Ian Anderson talks about his new book, Here Come the Regulars
In the opening chapters of Here Come the Regulars, Ian Anderson's authorial debut, he comes right out and says what everyone contemplating entrance into the music industry suspects--it's hard, failure is to be expected, and everyone in the industry survives on borrowed time.
But rather than be a hard-knuckled naysayer, Anderson, the head of Afternoon Records, manages to torque these realities into something more than pessimistic determination. In fact, these admissions of the reality of the music industry seem to be arguments of liberation--in a smaller, leaner music industry, the little guy has a fighting chance to do what he loves.
That's the value of Ian Anderson's manual on success in the record industry--the book is written with a genuine love for his trade, a love that has powered his label, Afternoon Records, into the fore of local music. And it's a book that redefines success for a cadre of fledgling music entrepreneurs--no one, says Anderson, should enter the business with dreams of dollar signs. Rather, entrants to the industry must act on purer, more impassioned impulses--a love of music, and a desire to help the scene.
"When I talk with my friends, I make jokes about how you have to have a certain level of insanity to enter this industry," said Anderson in an interview with Gimme Noise this morning. "It's a tug of war, you work all the time, and there's no money. But the bottom line? It's super fun. Straight up, it's the funnest job ever."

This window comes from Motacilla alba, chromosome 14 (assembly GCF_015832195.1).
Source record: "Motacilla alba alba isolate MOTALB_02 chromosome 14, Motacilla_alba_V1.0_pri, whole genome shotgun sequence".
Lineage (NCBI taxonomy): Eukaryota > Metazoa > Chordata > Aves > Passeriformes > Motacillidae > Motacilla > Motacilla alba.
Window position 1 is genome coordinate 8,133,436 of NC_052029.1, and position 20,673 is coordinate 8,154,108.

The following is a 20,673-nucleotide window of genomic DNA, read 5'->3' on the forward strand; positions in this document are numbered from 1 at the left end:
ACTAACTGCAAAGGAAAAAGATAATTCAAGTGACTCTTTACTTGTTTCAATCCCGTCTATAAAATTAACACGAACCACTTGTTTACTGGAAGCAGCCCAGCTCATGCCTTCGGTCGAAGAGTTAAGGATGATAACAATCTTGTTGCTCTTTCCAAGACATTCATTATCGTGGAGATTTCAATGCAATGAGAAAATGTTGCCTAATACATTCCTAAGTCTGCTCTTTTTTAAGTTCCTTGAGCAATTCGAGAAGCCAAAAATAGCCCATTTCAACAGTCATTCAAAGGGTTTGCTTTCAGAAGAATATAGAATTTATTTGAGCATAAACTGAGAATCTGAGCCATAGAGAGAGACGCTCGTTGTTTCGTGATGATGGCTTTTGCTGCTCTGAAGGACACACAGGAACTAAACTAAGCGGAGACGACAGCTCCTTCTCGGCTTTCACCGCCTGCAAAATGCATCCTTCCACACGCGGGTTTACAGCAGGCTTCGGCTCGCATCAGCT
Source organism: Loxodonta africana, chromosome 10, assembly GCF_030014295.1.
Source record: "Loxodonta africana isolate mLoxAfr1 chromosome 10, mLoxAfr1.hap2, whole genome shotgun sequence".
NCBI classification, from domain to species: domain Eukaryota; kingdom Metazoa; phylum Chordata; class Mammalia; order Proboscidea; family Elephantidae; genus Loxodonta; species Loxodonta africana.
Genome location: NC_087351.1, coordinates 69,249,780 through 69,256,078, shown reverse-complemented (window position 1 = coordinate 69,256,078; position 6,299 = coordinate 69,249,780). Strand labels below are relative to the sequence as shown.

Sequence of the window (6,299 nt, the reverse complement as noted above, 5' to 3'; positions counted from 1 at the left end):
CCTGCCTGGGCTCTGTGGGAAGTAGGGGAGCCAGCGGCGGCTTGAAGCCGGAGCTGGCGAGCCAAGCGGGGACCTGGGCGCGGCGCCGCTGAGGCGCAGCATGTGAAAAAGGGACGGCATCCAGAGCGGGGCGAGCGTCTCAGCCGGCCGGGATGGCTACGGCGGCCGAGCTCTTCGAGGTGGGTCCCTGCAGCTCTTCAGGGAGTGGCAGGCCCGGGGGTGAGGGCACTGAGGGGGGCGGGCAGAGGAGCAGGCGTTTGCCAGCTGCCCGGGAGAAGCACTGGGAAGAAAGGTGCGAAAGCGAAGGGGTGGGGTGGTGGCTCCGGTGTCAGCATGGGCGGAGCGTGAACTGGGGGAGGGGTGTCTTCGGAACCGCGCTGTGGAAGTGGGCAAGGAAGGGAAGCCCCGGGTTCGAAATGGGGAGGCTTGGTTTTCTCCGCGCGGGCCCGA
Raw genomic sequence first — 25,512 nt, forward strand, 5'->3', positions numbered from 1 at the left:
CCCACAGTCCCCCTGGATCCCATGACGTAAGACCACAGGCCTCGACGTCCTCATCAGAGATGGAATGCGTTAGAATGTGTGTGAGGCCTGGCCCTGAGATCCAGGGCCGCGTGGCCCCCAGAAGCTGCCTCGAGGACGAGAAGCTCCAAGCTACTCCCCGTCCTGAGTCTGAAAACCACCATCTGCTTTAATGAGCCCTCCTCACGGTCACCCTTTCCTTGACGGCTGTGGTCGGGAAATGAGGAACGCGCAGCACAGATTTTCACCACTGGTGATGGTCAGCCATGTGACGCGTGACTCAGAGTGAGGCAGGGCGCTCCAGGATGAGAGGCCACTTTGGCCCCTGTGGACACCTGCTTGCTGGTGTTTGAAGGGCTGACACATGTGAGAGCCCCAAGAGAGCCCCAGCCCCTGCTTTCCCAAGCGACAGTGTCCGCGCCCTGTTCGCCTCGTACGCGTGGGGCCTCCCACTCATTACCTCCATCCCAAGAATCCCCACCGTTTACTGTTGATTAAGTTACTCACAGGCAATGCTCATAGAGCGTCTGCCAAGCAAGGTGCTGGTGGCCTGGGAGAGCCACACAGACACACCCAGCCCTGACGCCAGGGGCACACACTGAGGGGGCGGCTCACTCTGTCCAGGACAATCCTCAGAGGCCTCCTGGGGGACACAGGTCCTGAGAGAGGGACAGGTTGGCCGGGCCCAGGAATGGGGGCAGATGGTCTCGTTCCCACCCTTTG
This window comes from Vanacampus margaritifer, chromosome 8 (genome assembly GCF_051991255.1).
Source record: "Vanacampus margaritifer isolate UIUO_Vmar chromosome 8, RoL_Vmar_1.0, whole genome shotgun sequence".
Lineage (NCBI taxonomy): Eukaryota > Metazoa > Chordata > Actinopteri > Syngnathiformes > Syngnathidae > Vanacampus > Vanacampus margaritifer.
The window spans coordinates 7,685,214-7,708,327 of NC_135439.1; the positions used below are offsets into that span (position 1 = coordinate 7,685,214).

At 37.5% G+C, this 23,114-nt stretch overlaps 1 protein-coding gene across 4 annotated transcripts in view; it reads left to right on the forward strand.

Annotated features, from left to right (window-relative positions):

Though being only 23, Anderson is more than qualified to dole out advice on getting by in the industry on a shoestring budget. Through faith in grass roots localism, Afternoon records has become a titan in its own time, managing the careers of such luminaries as Haley Bonar and We All Have Hooks For Hands.
The hope of Anderson's message is pure futurism. A present that sees the major labels toppling under their own weight has left the landscape traversible to little indies who are prepared to travel quicker and lighter.
Even better, the book manages to balance hard truth and advice in a readable, colorful package. The language is clipped and attractive, even when he talks about the need for label heads to be their own advocates, managers, and attorneys. In short, it does precisely what it seems intended to do--it informs and inspires a generation of future label CEOs to take on the innumerable challenges they face in an age where the music industry's future is a total unknown factor.
"I want people to know that, though there's no money, this is a great job," says Anderson. "The spiritual and soul fulfilling results are worth all the labor and all of the mucky muck that comes with the job."
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